International Talk Like a Pirate Day is coming up (September 19), which means only one thing. Putting up with people trying out their worst West Country accents and spouting nonsense like, ‘Shiver me timbers’, ‘Ahoy, me hearties’, or a simple ‘Yarrr’. Whether they’ve got a Bristol-twang or are doing a sing-song Cornish (most people probably can’t tell the difference), the West Country is the go-to accent. But is the modern pirate-voice based on historical fact or is something else at fault?
Did all pirates come from the West Country?
The South West of England lent itself to piracy thanks to coves and inlets, helpful for hiding and smuggling goods. While its many ports provided men and great access to the rest of the world. It meant the West Country accents became prevalent in the Golden Age of Piracy between the 1650s and 1730s.
The most famous of all pirates, Blackbeard, otherwise known as Edward Teach, was a Bristolian. Despite a short career, as a scourge of the seas he defined the infamous and villainous image of pirates. Such terrifying acts as stuffing smoking fuses in his hair to frighten enemies and shooting his own men to command respect from his crew, still serve as frightful images.
Another Bristolian pirate was Woodes Rogers. After years as a privateer, he became a pirate-hunter in 1717. Arriving in the pirate capital of Nassau – home to more than 2,000 pirates – the following year, he established a government; forced many outlaws to surrender; and made the Bahamas virtually pirate free.
Notably, in 1709, Woodes also rescued Alexander Selkirk – a Scottish seaman who later inspired Daniel Defoe’s Robinson Crusoe – from a Pacific island. Famously, Daniel Defoe met Alexander at the Bristol pub The Llandoger Trow. While Robert Louis Stevenson, author of Treasure Island, was another legendary local of the pub on King Street.
Other notable West Country pirates include Sir Francis Drake, Sir Walter Raleigh and Sir John Hawkins. But not all pirates were from there. Anne Bonny, one of the few female pirates, was Irish, William Kidd was Scottish, and Bartholomew Roberts was Welsh. Pirates came from all over, many from North Africa, the Caribbean, and Europe too. So it’s unlikely all, if at all many, pirates had West Country accents.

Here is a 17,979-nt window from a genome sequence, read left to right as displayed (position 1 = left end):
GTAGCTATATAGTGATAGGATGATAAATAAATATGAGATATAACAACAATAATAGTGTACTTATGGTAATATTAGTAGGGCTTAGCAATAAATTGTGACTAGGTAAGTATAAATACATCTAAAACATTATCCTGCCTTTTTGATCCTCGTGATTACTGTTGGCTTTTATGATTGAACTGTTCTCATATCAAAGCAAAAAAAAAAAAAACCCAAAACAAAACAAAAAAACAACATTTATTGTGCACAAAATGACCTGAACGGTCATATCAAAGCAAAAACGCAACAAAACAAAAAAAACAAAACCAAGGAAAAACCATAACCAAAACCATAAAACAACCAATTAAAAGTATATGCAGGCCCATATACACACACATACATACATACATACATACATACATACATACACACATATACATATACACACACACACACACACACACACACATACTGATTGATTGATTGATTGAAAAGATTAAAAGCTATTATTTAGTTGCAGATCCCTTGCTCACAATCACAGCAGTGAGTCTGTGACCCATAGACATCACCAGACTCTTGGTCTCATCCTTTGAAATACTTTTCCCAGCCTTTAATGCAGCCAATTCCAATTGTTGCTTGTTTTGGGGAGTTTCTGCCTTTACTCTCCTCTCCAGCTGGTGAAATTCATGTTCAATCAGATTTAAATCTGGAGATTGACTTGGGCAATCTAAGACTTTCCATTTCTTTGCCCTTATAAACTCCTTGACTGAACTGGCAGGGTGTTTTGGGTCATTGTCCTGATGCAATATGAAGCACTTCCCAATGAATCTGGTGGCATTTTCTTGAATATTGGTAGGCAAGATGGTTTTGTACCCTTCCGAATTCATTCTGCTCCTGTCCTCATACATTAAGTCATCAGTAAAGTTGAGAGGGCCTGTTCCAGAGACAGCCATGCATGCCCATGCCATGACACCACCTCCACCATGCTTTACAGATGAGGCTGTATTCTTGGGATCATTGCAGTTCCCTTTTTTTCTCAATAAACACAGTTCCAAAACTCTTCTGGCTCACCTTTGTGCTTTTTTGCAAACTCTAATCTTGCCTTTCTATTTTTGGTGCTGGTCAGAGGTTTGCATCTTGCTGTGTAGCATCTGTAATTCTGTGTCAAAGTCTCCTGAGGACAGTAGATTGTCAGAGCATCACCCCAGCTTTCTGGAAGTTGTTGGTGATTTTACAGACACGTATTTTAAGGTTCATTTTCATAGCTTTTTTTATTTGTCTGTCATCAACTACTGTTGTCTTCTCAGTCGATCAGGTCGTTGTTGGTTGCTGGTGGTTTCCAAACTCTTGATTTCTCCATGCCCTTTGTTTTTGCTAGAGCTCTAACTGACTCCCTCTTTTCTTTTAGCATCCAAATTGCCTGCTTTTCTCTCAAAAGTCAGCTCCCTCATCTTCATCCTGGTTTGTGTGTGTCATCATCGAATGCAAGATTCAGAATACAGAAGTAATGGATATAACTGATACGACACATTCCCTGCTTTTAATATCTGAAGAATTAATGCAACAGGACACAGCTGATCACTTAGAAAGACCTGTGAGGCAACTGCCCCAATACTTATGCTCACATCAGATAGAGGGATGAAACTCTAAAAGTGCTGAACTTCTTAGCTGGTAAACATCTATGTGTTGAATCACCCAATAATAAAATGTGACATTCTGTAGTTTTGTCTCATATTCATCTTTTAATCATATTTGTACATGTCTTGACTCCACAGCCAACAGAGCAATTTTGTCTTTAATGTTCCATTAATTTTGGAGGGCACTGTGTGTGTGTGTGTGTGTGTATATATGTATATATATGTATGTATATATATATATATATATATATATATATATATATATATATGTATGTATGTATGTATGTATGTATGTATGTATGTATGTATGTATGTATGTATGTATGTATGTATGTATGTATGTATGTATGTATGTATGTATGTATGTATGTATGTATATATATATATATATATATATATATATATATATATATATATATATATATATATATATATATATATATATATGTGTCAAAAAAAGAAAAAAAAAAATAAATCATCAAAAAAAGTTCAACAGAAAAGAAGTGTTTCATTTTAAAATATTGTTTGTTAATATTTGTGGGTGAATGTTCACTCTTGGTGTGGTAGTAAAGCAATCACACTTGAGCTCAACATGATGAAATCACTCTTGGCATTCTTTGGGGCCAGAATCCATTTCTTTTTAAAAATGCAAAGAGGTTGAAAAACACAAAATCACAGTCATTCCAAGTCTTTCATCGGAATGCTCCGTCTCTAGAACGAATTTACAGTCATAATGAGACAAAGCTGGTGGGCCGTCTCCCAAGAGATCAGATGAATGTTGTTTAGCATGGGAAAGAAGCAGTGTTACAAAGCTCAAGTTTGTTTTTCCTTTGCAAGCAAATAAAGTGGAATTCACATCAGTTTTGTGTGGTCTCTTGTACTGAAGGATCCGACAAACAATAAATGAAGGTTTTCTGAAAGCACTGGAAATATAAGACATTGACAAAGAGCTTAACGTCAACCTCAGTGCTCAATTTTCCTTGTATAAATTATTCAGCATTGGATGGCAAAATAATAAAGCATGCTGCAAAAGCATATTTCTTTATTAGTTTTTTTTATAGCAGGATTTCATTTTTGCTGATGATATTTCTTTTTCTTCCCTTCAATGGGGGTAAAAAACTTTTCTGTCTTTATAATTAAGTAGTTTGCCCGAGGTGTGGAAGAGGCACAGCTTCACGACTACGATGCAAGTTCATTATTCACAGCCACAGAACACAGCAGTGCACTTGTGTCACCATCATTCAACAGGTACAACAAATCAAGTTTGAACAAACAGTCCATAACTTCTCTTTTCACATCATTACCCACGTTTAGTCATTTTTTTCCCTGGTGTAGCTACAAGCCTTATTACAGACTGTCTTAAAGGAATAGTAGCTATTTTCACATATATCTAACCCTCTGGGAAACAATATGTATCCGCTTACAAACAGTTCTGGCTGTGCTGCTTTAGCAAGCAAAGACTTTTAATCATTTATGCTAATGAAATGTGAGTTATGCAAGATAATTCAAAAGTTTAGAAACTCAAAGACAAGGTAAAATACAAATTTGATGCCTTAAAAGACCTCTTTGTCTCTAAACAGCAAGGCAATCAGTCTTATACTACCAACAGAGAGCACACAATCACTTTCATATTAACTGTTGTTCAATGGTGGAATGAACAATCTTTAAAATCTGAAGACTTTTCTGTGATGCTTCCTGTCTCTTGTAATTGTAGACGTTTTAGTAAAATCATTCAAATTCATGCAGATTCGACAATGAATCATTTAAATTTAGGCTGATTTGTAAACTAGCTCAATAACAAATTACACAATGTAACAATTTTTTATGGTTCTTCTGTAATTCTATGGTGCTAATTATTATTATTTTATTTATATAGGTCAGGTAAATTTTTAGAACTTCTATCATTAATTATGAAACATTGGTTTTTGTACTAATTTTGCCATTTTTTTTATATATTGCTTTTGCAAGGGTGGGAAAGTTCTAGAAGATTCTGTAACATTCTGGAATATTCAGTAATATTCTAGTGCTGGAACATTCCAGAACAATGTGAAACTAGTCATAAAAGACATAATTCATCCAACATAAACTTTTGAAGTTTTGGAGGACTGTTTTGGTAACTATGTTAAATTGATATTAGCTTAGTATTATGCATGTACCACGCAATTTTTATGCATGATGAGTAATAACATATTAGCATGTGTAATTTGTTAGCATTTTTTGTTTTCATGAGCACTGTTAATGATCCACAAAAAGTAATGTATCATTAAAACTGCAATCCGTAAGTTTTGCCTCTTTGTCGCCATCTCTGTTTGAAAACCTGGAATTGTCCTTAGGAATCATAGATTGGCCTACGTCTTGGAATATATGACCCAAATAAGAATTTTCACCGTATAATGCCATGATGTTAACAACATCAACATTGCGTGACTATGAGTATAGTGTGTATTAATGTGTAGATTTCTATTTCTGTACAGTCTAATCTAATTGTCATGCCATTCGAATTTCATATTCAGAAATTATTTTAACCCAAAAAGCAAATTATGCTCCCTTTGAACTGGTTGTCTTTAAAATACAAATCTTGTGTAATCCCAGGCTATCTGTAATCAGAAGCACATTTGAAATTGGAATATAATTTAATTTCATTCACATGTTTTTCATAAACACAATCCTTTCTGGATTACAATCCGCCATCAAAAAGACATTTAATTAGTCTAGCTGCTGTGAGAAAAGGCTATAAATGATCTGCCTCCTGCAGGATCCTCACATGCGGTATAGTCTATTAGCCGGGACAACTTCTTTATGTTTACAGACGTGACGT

Where did the stereotypical pirate accent come from?
Namely one man, the actor Robert Newton who came from Dorset. In 1950, he starred in Disney’s first completely live-action film Treasure Island and used his own accent to play Long John Silver. Two years later, he played the title character in Blackbeard the Pirate, before revising the character of Long John Silver in a film of the same name in 1954.
His West Country accent became synonymous with pirates in Hollywood thereafter. Especially its distinctive element of the drawn out ‘rrrr’. It’s prevalence has seen the accent appear in movies as recent as the Pirates of the Caribbean series.
It’s unlikely any real pirates sounded anything like modern day Bristolians, or even close to the Hollywood reimagining of the West Country accent. But coupled with Bristol and the West Country’s pirating past, it is a difficult relationship to unpick.